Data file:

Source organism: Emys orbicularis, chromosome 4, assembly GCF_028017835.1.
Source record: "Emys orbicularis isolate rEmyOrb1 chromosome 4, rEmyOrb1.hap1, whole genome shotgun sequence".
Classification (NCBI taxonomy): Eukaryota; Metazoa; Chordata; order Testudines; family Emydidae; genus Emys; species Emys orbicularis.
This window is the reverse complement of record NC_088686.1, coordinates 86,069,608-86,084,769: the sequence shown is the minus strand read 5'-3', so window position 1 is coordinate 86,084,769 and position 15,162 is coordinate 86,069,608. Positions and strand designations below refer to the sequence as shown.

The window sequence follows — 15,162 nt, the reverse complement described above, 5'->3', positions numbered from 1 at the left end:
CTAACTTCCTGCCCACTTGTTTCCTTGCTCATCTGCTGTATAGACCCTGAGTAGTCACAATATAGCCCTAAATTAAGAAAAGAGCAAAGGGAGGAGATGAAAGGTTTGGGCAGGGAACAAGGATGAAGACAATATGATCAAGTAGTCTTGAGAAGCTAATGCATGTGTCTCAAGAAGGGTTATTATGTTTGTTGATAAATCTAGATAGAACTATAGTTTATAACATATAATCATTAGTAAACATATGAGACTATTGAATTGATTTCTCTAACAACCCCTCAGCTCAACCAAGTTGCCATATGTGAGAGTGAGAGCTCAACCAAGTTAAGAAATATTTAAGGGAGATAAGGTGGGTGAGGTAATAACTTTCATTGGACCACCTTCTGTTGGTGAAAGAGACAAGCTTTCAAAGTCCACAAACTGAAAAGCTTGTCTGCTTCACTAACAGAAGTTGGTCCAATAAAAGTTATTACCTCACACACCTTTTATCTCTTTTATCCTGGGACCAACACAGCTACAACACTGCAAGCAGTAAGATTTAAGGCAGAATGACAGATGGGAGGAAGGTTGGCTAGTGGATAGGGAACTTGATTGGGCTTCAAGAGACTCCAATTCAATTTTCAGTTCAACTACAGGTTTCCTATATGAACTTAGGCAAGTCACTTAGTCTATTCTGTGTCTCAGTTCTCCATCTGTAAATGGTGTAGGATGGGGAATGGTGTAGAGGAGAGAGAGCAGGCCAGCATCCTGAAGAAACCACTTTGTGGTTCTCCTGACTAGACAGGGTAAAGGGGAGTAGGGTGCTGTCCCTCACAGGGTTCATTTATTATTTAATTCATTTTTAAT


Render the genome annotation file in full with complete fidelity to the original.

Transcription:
Source organism: Emys orbicularis, chromosome 4, assembly GCF_028017835.1.
Source record: "Emys orbicularis isolate rEmyOrb1 chromosome 4, rEmyOrb1.hap1, whole genome shotgun sequence".
Classification (NCBI taxonomy): Eukaryota; Metazoa; Chordata; order Testudines; family Emydidae; genus Emys; species Emys orbicularis.
This window is the reverse complement of record NC_088686.1, coordinates 86,069,608-86,084,769: the sequence shown is the minus strand read 5'-3', so window position 1 is coordinate 86,084,769 and position 15,162 is coordinate 86,069,608. Positions and strand designations below refer to the sequence as shown.

The window sequence follows — 15,162 nt, the reverse complement described above, 5'->3', positions numbered from 1 at the left end:
CTAACTTCCTGCCCACTTGTTTCCTTGCTCATCTGCTGTATAGACCCTGAGTAGTCACAATATAGCCCTAAATTAAGAAAAGAGCAAAGGGAGGAGATGAAAGGTTTGGGCAGGGAACAAGGATGAAGACAATATGATCAAGTAGTCTTGAGAAGCTAATGCATGTGTCTCAAGAAGGGTTATTATGTTTGTTGATAAATCTAGATAGAACTATAGTTTATAACATATAATCATTAGTAAACATATGAGACTATTGAATTGATTTCTCTAACAACCCCTCAGCTCAACCAAGTTGCCATATGTGAGAGTGAGAGCTCAACCAAGTTAAGAAATATTTAAGGGAGATAAGGTGGGTGAGGTAATAACTTTCATTGGACCACCTTCTGTTGGTGAAAGAGACAAGCTTTCAAAGTCCACAAACTGAAAAGCTTGTCTGCTTCACTAACAGAAGTTGGTCCAATAAAAGTTATTACCTCACACACCTTTTATCTCTTTTATCCTGGGACCAACACAGCTACAACACTGCAAGCAGTAAGATTTAAGGCAGAATGACAGATGGGAGGAAGGTTGGCTAGTGGATAGGGAACTTGATTGGGCTTCAAGAGACTCCAATTCAATTTTCAGTTCAACTACAGGTTTCCTATATGAACTTAGGCAAGTCACTTAGTCTATTCTGTGTCTCAGTTCTCCATCTGTAAATGGTGTAGGATGGGGAATGGTGTAGAGGAGAGAGAGCAGGCCAGCATCCTGAAGAAACCACTTTGTGGTTCTCCTGACTAGACAGGGTAAAGGGGAGTAGGGTGCTGTCCCTCACAGGGTTCATTTATTATTTAATTCATTTTTAAT